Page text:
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A sweet but inconsequential graphic novel about the life cycle of the salmon.
I love the oddball graphic novels that I find at my library. I'm not always willing to commit to yet another series but I'll pick up a stand alone book in a heartbeat. Salmon Doubts by Adam Sacks is one of my latest impulse picks.Salmon Doubts follows a school of salmon from hatching through spawning. As they grow up and form friendships one fish decides to question the purpose of life. He follows his own path, constantly questioning the accepted norms of salmon life.It's a short but thought pro...
I didn't think that a book about the life cycle of salmon would manage to eek any emotion out of me but the drawings are so stark and the meaning of the salmon life so pointless that this story manages to tug out melancholy from the array of emotive possibilities. I think I'd prefer a fanfiction account of Geoff's oceanic life but am still impressed that Sacks could provoke thought via salmon.
I liked this. It is a cute and interesting short read. It sort of felt like a music video.
While I appreciate the art. It's not a piece I would go back to. The theme is neat and it makes the salmon cute vs scary. Feels like a storyboard for possibly something bigger but is really a lesson in the short lived life of Salmon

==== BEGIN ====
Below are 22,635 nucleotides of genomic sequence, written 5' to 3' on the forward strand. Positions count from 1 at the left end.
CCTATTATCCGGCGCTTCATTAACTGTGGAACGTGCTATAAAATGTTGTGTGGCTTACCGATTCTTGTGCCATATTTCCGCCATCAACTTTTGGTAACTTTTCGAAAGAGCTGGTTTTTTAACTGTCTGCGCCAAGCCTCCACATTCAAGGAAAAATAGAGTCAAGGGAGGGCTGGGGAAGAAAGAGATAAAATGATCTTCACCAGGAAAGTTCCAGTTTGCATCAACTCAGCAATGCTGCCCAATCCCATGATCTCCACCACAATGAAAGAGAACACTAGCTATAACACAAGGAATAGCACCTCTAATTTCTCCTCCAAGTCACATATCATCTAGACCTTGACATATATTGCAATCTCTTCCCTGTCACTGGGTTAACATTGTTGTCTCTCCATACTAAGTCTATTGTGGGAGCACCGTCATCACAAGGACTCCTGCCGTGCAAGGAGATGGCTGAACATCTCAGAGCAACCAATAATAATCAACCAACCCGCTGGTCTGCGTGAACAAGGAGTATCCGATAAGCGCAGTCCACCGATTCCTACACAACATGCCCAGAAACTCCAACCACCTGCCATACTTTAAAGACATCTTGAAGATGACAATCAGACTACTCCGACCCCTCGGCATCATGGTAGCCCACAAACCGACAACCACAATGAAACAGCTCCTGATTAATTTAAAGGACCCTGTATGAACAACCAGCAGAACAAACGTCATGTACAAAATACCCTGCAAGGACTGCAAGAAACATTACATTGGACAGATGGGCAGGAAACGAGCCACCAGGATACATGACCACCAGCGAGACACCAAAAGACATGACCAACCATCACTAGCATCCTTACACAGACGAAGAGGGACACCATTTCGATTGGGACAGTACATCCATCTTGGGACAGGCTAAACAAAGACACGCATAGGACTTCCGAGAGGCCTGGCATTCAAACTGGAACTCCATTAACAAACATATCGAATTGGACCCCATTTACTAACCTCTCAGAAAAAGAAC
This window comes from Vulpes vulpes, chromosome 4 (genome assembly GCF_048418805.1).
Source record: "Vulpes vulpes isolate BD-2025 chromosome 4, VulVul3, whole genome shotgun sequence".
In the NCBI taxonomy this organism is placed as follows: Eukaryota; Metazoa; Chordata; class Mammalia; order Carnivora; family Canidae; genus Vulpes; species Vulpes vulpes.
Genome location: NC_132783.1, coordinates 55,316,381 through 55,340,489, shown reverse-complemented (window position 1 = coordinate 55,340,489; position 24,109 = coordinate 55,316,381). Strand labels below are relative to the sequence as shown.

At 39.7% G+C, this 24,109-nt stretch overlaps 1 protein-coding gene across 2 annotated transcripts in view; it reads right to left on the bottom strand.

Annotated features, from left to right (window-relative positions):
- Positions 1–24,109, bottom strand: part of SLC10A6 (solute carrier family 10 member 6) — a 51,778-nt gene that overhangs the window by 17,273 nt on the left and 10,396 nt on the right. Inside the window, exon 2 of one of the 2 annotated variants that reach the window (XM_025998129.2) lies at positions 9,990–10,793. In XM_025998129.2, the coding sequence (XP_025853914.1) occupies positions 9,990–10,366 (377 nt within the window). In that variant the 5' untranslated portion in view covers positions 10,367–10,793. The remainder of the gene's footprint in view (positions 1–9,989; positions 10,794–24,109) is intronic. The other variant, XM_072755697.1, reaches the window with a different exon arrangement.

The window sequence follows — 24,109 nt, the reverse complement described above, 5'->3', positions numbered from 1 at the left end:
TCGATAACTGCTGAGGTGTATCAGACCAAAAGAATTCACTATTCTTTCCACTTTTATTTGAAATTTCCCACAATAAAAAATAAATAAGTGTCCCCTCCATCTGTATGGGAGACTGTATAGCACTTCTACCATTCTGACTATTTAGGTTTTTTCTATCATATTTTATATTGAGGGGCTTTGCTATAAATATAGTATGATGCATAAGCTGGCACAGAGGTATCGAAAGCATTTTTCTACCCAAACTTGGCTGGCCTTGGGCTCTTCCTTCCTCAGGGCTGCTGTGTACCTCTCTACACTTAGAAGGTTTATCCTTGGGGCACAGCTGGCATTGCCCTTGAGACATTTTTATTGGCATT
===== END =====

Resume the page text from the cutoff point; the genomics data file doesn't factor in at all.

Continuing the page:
I thought it would be a fun optional book to support a salmon unit, that would appeal to a diverse audience...but then it used the word "retarded" and well...no.
Fun little salmon story!
I was hooked in the first couple pages, when shortly after hatch, two young salmon make friends and then salmon Henry is disappointed as his new friend swims off to meet other people.On the surface, yes, this book is exactly as it appears: a story about salmon having doubts. But it's also about life, about existence and existentialism. The two main characters, Geoff and Henry, swim through the ocean and try to decide if procreation is all one should aspire to, or if there's something else to liv...
Wow. Extremely simplistic yet incredibly philosophical. Starts with a fish hatching from the egg and ends with the same fish dying after spawning. This is the story of the friendship of Henry and Geoff. Henry follows the other salmon and has the same urges while Geoff is different, curious and wants to see the world. Simplistic discussions on the purpose and meaning of life and why bother living when you are going to die anyway. Through naive discussion they make salient observations. The art is...
this was adorable! i picked it up because the title was close enough to douglas adams' the salmon of doubt that i figured it must be intentional and the author must therefore have good taste, at least. it's a graphic novel about the socially inept young salmon, henry, and his friend, geoff, who thinks there might be more to life than spawning. i thought it was just going to be cute, but it was a very poignant story about the meaning of life. read an excerpt here.